UNITED STATES OF AMERICA
In the Matter of
ORDER INSTITUTING CEASE-AND-DESIST PROCEEDINGS, MAKING FINDINGS, AND IMPOSING A CEASE-AND-DESIST ORDER PURSUANT TO SECTION 21C OF THE SECURITIES EXCHANGE ACT OF 1934
The Securities and Exchange Commission ("Commission") deems it appropriate that cease-and-desist proceedings be, and hereby are, instituted pursuant to Section 21C of the Securities Exchange Act of 1934 ("Exchange Act"), against Conseco, Inc. ("Conseco" or "Respondent").
In anticipation of the institution of these proceedings, Respondent has submitted an Offer of Settlement (the "Offer") that the Commission has determined to accept. Solely for the purpose of these proceedings and any other proceedings brought by or on behalf of the Commission, or to which the Commission is a party, and without admitting or denying the findings herein, except as to the Commission's jurisdiction over it and the subject matter of these proceedings, which are admitted, Respondent consents to the entry of this Order Instituting Cease-and-Desist Proceedings, Making Findings, and Imposing a Cease-and-Desist Order Pursuant to Section 21C of the Securities Exchange Act of 1934 ("Order"), as set forth below.
On the basis of this Order and Respondent's Offer, the Commission finds that:
1. Conseco is a financial services holding company, incorporated in Indiana with its principal place of business in Carmel, Indiana. At all relevant times, Conseco's common stock was registered with the Commission pursuant to Section 12(b) of the Exchange Act and was traded on the New York Stock Exchange. At all relevant times, Conseco was required to file periodic reports with the Commission pursuant to Section 13(a) of the Exchange Act. In August 2002, Conseco's common stock was delisted. In December 2002, Conseco filed for protection under Chapter 11 of the U.S. Bankruptcy Code, reorganizing around its insurance operations and selling all of Conseco Finance Corporation's ("Conseco Finance") assets. Conseco emerged from bankruptcy protection in September 2003, and is no longer engaged in the business that is the subject of this Order.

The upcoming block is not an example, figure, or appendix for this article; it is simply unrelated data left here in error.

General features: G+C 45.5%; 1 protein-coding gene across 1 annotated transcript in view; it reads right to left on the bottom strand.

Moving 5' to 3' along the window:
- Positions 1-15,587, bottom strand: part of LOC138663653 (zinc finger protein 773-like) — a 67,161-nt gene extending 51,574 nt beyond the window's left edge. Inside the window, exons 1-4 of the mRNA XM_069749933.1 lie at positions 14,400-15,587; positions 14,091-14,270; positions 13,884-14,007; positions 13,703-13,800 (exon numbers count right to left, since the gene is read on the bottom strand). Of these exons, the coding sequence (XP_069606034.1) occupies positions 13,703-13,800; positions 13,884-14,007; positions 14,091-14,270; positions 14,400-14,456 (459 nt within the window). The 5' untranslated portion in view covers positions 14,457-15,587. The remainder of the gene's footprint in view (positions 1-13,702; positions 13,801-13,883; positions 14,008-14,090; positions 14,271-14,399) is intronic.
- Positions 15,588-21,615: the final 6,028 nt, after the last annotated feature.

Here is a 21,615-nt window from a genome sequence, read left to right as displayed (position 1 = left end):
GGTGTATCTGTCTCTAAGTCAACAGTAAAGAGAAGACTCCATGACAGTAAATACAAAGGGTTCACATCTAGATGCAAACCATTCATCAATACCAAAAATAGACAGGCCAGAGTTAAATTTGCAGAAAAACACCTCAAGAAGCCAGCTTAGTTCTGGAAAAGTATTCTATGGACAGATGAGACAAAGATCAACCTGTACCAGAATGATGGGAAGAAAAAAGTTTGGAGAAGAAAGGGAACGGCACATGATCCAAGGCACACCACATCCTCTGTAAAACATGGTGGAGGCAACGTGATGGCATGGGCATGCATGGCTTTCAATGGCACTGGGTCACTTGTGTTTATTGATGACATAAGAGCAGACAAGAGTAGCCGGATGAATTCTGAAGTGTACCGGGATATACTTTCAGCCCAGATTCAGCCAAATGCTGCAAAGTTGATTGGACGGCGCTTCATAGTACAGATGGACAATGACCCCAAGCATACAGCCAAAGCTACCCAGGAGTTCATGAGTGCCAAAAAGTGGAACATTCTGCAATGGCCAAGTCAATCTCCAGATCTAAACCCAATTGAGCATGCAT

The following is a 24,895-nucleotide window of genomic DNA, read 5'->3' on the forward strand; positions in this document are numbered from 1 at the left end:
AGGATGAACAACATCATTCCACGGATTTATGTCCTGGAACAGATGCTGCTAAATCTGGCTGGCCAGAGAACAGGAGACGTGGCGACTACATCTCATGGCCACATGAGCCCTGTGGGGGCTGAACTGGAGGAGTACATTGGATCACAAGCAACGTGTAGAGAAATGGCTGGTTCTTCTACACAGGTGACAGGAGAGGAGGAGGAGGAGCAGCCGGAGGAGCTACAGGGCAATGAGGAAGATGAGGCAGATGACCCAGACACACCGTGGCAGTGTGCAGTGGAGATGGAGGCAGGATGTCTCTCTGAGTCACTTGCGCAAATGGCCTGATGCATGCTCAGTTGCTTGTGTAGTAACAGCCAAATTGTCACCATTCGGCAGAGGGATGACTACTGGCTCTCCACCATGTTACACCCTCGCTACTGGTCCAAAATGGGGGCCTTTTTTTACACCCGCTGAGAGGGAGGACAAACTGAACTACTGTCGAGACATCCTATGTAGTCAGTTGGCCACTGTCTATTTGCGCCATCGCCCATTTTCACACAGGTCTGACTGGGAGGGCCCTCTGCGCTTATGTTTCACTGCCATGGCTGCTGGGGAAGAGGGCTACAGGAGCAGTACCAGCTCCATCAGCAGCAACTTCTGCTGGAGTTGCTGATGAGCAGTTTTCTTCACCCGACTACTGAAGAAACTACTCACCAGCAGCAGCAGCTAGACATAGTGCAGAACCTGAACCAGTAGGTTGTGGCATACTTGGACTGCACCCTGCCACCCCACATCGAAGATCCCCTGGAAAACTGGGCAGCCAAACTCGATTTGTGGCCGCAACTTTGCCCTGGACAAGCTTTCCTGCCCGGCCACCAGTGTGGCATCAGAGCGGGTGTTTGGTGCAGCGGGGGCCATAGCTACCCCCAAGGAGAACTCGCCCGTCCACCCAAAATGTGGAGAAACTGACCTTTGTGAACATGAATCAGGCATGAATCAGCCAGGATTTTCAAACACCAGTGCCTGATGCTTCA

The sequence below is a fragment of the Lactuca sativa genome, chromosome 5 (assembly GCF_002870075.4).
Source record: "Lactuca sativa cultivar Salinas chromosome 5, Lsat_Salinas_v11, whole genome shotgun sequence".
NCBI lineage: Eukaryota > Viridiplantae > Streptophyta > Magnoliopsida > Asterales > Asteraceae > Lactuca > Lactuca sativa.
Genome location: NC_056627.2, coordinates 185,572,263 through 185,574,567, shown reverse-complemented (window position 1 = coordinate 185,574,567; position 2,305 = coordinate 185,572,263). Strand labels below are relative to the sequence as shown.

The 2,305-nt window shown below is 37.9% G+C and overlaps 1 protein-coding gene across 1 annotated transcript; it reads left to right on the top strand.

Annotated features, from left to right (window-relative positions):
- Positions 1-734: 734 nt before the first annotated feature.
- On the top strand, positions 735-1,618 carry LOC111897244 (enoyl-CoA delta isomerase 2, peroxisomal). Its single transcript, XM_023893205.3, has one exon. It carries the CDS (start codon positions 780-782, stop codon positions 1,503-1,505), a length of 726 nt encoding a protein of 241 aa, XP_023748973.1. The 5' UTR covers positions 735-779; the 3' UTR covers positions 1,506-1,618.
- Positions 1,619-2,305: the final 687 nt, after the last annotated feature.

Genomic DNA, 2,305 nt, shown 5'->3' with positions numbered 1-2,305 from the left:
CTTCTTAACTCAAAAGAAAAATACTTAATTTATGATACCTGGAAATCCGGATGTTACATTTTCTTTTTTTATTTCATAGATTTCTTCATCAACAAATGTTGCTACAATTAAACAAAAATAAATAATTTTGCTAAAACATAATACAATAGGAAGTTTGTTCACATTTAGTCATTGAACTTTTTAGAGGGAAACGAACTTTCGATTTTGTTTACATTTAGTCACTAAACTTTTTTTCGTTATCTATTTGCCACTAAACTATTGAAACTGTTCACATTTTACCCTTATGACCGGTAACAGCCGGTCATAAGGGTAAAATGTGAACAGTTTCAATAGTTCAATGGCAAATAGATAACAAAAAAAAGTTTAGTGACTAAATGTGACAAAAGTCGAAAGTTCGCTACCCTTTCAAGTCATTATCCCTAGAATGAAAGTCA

2. At all relevant times, Conseco Finance was a Delaware corporation with its principal place of business in Saint Paul, Minnesota. Conseco Finance was previously known as Green Tree Financial Corporation ("Green Tree"). Green Tree merged with Conseco in June of 1998, became one of Conseco's wholly owned subsidiaries and later changed its name to Conseco Finance. At all relevant times, certain of Conseco Finance's securities were registered with the Commission pursuant to Section 12(b) of the Exchange Act. At all relevant times, Conseco Finance was required to file periodic reports with the Commission pursuant to Section 13(a) of the Exchange Act. In December 2002, Conseco Finance filed for protection under Chapter 11 of the U.S. Bankruptcy Code, and thereafter, sold all of its assets.
3. Rollin Dick ("Dick"), age 72, is a resident of Zionsville, Indiana and a certified public accountant. From 1986 to April 2000, Dick was Conseco's Chief Financial Officer. From June 1998 to April 2000, Dick was also Conseco Finance's Chief Financial Officer. Dick signed each of Conseco and Conseco Finance's Forms 10-Q filed with the Commission during 1999.
4. James Adams ("Adams"), age 43, is a resident of Carmel, Indiana and a certified public accountant. From 1996 to September 2000, Adams was Conseco Inc.'s Treasurer and Chief Accounting Officer. From June 1998 to September 2002, Adams was also Conseco Finance's Treasurer and Chief Accounting Officer. Adams prepared Conseco and Conseco Finance's financial statements included in the Forms 10-Q filed with the Commission during 1999.